UNION, NJ—Surrounded by festive balloons, a melody of romantic tunes both old and new, homemade heart-shaped cookies and the aroma of freshly-brewed hot chocolate, the Kean University community joined together on the afternoon of February 14 in the new North Avenue Academic Building to celebrate the life of Maxine Lane ’78 H’14 who died last May at the age of 90.

Valentine’s Day was a fitting day to pay tribute to a woman who epitomized the giving and altruistic spirit that is at the core of Kean University. The positive, warm energy that was Maxine seemed to permeate the auditorium that day as friends, mentees and students reminisced about what an enormous impact she had and what an inspiration she was to all who knew her.

“She was one of our sweetest, kindest and most esteemed benefactors,” said Foundation Board Chair Steve Fastook H’06.

Her generosity in part came in the form of an endowed scholarship for students in healthcare or education, which was first awarded in 2008. Since then, 48 students have received the Maxine and Jack Lane Endowed and Annual Education Scholarship.

Despite humble beginnings growing up in rural Arkansas during the Depression, Maxine is the single largest donor to Kean, having already contributed $3.1 million to the university by herself and with her late husband, Jack. In 2009, the university named the academic success center for the couple.
“Maxine was an elegant lady,” said Dr. Farahi who urged the students in the auditorium that day to be inspired by Maxine and her fearless plight to help others. “I hope some of you here today will do something similar, and I will build you an academic center for success too.”

One person benefiting from Maxine’s generosity was scholarship recipient Adele Morell who knows all too well what it’s like to be a non-traditional student. Speaking at the event, she said, “I am grateful for this opportunity and for Maxine Lane. And I will be about the same age as she was when I receive my degree in education.”

During the brief ceremony, guests were also treated to a collage of the speech Maxine gave at the 2014 commencement when she received an honorary degree.

Speaking from her heart as she always did, Maxine told graduates, “You know I love you. You know I do. I am supposed to love myself first, but I can’t help it. I love you more.”

Maxine attended Kean University in the 1970s as her husband climbed the corporate ladder at Mobil Corporation, and received a bachelor’s degree in social work at the age of 51.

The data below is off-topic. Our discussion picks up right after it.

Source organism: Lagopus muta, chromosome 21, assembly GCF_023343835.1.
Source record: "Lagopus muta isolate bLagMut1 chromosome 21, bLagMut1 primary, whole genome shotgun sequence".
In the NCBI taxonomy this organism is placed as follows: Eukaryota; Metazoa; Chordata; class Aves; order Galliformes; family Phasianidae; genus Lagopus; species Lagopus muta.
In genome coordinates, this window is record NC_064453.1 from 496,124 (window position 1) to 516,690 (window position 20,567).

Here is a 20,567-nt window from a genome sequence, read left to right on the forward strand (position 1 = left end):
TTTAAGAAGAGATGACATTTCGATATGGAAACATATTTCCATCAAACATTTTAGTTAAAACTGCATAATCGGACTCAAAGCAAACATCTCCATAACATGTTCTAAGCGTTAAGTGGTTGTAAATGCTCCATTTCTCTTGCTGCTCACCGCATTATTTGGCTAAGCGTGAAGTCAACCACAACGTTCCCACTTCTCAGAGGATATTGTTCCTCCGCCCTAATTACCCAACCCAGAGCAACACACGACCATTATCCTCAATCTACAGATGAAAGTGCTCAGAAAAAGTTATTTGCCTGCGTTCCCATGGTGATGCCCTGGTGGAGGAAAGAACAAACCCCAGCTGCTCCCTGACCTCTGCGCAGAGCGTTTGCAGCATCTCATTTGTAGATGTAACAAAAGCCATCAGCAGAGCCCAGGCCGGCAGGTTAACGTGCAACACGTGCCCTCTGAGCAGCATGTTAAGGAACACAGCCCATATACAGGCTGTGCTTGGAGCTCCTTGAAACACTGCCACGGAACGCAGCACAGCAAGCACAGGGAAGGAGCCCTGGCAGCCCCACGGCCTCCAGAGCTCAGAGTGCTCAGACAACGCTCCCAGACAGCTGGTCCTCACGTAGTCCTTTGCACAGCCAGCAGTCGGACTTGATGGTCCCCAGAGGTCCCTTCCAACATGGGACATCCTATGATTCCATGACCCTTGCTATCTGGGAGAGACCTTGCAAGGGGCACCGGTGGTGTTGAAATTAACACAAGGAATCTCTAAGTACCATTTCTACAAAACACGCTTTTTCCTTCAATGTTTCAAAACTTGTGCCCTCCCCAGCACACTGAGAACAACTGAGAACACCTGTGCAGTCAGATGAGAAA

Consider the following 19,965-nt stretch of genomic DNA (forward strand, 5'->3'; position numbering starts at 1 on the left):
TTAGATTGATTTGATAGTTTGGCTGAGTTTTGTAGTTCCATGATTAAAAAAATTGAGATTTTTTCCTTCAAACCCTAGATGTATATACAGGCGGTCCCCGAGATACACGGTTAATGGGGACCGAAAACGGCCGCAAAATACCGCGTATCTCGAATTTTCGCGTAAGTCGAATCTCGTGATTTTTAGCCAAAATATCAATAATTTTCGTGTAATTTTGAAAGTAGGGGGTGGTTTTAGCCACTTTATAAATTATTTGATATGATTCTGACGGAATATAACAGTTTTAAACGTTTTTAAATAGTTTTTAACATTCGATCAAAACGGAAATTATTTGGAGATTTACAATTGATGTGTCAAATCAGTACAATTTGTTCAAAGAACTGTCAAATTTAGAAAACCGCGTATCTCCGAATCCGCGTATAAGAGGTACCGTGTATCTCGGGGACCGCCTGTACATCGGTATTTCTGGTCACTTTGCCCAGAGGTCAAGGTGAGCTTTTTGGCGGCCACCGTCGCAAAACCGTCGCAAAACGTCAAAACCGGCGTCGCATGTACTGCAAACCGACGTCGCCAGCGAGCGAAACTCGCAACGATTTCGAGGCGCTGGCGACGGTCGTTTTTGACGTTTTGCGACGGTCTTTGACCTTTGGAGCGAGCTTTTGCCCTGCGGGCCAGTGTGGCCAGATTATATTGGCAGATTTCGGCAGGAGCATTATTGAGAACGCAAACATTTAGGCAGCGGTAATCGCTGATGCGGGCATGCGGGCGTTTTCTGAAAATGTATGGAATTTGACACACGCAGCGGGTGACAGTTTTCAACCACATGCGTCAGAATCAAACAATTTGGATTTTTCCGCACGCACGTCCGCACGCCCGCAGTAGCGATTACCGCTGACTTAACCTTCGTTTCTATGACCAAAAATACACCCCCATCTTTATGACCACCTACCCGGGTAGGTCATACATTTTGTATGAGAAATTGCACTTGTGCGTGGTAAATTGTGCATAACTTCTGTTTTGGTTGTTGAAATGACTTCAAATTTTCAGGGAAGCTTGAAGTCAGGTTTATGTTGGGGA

Along the way, Maxine continued to practice her “talent,” as she called it, by saving and living frugally.

Dr. Farahi recalled to the audience having lunch at a Mexican restaurant with Maxine one day in Arizona where she lived. When asked why she chose that particular restaurant, he told the audience with a smile that she said it was because the portions were large, which enabled her to have enough for dinner.


UNION, NJ--The Kean University community joined together on the afternoon of November 17 to celebrate the life of Professor Emeritus George Hennings H’10, a longtime educator, steward and friend, who died on September 27 at the age of 94.

As part of the ceremony, a bench in his memoriam was placed in the garden adjacent to the Nancy Thompson Library that shared the same view Dr. Hennings had while pursuing his wife of nearly 50 years, Dorothy Grant Hennings H’10.

Presiding over the event were Rev. Emilie Boggis from the Unitarian Church at Summit, along with University President Dr. Dawood Farahi and Foundation Board President Steve Fastook H’06.

“Dr. Hennings was a cherished member of our community,” said President Farahi. “Although we will miss him, his legacy lives on in the many lives he touched over the years. It is said that as a couple they probably taught over 15,000 students. We are eternally grateful, George and Dorothy, for all that you have done and the dedication and commitment you have inspired in so many. On behalf of the entire Kean University community, thank you.”

Dr. Hennings was instrumental in fostering tremendous growth in the years following his first arrival to campus in 1960 when it was still called Newark State College. He taught for nearly three decades, established courses in astronomy and geology, developed the University’s program in science education for secondary science teachers, endowed the Hennings Lecture Series and served on both the University Senate and the Kean University Foundation.

Along with Dorothy, the World War II veteran transformed students’ lives by being a loyal steward of the Kean College of Education. Hennings Hall, where the College is located, was dedicated to the couple in 2005. In 2013, the couple received Kean’s inaugural William Livingston Award for their contributions and service to education.

Dr. Hennings will be sorely missed, but the imprint of his contributions will be felt for generations to come, and the intense sense of loyalty and passion for living and loving others will resonate in the hearts of those who knew him and will continue to do so in his memory.

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